The Indianapolis Motor Speedway (IMS) is renowned worldwide as the ultimate racing capital. During CES 2021, the company Gainbridge presented a sneak peek at the ways IndyCar, the Indy500, and the Indy Autonomous Challenge are turning the IMS into a futuristic workshop for the smart cities of tomorrow.
Interesting Engineering was in attendance, and learned how Penske Entertainment Corp., Bridgestone, and NTT are marrying IndyCar race series, the Indy500, and the Indy Autonomous Challenge to create an unprecedented social and technological experiment — one also destined to become an endless source of AI-assisted entertainment.
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Indianapolis Motor Speedway, proving ground for smart cities
Originally designed as a test track for the U.S. automotive industry, the IMS has become a feature (not a bug) of the national economy. From the first paved racing track in 1909, to the first rearview mirror, the first use of crash-data recorders in 1993, and the introduction of energy-dissipating SAFER barriers in 2002, IndyCar has remained the epicenter of breakthroughs in automotive safety.
The Indy Autonomous Challenge — a $1 million high-speed autonomous race — will involve countless hours of simulations in 2021, with every University team competing on October 23, 2021, to vie for the top prize.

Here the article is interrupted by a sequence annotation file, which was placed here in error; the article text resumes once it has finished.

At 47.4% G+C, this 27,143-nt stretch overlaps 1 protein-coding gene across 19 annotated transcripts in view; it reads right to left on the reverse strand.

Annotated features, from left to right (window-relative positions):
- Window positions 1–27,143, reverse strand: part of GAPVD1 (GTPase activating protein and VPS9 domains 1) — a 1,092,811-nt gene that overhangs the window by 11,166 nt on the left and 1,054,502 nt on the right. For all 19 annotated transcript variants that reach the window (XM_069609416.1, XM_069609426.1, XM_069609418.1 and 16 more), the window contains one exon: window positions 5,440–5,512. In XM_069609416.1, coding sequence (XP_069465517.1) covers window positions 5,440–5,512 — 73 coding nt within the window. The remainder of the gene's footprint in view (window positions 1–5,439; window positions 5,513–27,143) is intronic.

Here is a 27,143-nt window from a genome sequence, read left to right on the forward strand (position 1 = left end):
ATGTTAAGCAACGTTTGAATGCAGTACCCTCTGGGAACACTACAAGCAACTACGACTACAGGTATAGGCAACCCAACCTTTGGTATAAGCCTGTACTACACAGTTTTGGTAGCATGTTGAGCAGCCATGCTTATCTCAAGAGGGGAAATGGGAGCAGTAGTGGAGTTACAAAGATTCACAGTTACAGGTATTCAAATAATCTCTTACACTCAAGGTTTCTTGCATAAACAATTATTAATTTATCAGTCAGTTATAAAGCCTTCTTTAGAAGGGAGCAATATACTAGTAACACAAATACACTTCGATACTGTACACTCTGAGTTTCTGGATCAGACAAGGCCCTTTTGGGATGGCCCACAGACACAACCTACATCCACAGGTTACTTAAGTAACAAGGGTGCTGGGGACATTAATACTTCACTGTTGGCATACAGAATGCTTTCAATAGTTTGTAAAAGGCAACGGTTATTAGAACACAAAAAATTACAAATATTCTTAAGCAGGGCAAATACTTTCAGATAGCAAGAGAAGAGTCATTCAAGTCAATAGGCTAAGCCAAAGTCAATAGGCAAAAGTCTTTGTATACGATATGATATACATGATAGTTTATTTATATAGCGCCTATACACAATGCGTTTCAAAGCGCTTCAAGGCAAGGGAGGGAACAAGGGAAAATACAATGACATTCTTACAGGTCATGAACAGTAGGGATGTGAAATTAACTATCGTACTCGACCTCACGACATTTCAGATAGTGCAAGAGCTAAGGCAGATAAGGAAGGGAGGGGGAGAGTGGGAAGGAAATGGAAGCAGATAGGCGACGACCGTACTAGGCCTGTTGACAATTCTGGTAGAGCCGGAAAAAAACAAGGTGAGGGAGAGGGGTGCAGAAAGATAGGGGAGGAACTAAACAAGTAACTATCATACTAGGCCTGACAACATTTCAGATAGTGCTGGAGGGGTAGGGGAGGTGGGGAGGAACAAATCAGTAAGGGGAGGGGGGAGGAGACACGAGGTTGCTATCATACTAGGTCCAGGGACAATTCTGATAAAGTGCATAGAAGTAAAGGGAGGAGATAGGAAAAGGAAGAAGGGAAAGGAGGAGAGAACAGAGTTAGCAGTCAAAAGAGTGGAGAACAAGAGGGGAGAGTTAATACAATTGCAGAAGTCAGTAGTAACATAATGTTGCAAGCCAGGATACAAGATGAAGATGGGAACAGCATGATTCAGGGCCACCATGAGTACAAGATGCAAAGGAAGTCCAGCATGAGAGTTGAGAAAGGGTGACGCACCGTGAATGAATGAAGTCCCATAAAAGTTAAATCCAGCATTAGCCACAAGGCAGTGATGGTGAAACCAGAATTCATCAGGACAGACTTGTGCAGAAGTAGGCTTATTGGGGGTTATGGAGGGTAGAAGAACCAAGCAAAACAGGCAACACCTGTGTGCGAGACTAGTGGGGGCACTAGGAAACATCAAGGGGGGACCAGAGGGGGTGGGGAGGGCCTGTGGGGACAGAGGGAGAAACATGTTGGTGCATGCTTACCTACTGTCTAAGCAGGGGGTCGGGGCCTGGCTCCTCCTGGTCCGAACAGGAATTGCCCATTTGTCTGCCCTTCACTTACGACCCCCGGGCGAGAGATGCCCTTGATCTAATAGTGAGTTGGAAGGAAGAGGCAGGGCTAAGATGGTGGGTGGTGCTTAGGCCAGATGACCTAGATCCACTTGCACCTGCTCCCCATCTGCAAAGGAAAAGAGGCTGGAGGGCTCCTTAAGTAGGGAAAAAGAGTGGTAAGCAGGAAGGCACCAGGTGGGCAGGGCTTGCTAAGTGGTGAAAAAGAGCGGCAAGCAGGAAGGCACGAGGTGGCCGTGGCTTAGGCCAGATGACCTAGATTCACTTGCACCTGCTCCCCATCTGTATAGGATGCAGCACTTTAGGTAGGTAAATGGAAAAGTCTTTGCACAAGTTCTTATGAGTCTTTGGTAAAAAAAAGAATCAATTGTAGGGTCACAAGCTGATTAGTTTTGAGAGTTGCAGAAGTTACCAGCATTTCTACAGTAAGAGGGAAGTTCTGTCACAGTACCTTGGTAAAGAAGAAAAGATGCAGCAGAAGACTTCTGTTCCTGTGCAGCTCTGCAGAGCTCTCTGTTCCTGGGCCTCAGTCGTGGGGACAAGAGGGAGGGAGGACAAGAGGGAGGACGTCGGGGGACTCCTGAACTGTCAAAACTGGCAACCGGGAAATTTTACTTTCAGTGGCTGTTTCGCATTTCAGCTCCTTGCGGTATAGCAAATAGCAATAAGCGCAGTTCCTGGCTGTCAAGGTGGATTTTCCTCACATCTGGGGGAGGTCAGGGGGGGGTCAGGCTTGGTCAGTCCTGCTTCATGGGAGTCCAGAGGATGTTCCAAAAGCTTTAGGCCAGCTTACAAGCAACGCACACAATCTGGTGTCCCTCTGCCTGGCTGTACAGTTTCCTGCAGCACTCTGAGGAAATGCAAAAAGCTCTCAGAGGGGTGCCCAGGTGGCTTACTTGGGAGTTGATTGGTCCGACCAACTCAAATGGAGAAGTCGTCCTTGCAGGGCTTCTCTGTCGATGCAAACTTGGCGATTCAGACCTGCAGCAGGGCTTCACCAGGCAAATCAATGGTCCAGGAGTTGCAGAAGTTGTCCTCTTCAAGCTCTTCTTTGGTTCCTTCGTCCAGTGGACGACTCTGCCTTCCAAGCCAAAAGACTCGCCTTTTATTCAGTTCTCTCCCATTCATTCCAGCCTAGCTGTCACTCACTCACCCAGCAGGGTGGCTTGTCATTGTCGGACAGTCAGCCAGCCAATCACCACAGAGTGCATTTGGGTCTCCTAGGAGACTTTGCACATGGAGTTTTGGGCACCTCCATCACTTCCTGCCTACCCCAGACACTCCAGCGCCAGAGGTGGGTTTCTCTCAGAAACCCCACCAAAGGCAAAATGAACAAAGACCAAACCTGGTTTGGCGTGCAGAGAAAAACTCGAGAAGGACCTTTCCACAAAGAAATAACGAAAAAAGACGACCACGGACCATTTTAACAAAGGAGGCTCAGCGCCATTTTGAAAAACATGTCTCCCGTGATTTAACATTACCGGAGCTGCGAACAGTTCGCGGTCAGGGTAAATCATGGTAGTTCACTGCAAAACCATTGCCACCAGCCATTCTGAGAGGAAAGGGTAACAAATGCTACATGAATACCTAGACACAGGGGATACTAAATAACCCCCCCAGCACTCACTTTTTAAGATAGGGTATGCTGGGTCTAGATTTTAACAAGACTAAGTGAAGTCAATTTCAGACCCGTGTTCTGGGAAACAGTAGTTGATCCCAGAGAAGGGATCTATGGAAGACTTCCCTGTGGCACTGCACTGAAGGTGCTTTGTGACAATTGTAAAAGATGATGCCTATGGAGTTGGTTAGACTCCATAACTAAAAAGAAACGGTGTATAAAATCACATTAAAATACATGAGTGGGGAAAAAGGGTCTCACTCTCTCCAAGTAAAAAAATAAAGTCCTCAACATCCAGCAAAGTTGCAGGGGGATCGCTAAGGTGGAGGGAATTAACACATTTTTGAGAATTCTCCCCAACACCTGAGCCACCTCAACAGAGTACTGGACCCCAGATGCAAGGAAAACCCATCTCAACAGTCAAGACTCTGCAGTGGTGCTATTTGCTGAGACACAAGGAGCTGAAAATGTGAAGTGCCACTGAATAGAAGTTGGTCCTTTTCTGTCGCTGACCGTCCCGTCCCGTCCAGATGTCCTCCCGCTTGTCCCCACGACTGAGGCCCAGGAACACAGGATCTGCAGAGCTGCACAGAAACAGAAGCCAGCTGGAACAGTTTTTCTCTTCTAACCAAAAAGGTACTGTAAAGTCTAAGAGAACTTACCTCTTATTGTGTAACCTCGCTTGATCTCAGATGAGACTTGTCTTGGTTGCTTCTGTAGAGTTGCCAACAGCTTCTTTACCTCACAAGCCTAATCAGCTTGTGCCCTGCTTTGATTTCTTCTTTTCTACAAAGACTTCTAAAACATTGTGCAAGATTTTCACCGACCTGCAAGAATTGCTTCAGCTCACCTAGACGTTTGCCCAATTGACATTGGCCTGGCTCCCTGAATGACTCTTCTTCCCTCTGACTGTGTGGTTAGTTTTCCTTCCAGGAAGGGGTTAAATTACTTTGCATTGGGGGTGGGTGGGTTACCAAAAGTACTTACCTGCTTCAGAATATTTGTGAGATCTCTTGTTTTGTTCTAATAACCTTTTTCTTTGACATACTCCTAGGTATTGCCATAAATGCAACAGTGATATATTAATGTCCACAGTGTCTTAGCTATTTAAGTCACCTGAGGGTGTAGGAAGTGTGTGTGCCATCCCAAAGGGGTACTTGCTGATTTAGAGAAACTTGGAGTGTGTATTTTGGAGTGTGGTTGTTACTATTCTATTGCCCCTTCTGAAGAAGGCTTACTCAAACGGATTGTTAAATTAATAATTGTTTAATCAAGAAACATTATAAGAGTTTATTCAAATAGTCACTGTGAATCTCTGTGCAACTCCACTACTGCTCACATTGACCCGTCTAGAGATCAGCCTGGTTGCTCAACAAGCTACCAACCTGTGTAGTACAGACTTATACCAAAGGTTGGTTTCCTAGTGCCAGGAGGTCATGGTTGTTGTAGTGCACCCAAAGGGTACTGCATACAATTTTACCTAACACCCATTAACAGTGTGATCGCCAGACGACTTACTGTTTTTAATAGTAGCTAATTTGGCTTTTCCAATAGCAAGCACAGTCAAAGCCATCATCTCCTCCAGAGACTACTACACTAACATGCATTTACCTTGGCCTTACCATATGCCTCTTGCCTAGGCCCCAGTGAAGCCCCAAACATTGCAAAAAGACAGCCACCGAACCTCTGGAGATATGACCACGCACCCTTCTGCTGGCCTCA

Competing parties hail from more than 30 universities from four continents and 11 countries — including 14 U.S. states — and their efforts will collectively bring automotive technology to a new and world-changing plateau. Needless to say, the competition will launch many careers in the autonomous vehicle industry, win or lose.
Indy autonomous challenge to add notoriety for all involved
Speakers at the Wednesday CES 2021 panel included President and CEO Mark Miles of Penske Entertainment — which owns Indianapolis Motor Speedway. Also participating was Chief Engineer Cara Adams of Bridgestone. Vice President of NTT Bennet Indart was also present.
The IMS location of the autonomous challenge is significant because, “since the nascent years of the auto industry […] this place is about the intersection of speed and technology,” said Miles.
“What people will see here is going to be way over the edge,” said Miles, who hopes this will add value for everyone — in notoriety for and interest in schools, sponsors, and of course, the technology itself.
Autonomous racing tests new AI, safety ‘at the edge’
“For us to be great on the track .. we have to always be innovating in terms of the way we race. We’re always improving what we can do on the track,” Miles added. “This challenges all of that.”
“One thing that’s very fascinating and practical — is that as the challenge, software and AI develop,” the need to manage safety during high-speed maneuvers will also have vast import for the development of autonomous cars on the buyer’s market, added Miles.
Bridgestone uses advanced analytics to examine tires
Bridgestone is deep into connected tires, advanced analytics, and sensors, explained Adams of Bridgestone. These in addition to fleet mobility are a few of the advances from the company that have already entered the commercial world.
“There’s so much tech that goes into the NTT racecar series. We’re designing a year in advance before these races,” added Adams. Bridgestone uses advanced analytics to examine tire models far in advance, unlocking new virtual channels of communication between experts and engineers.
NTT’s advanced AI analytics predicts crucial action events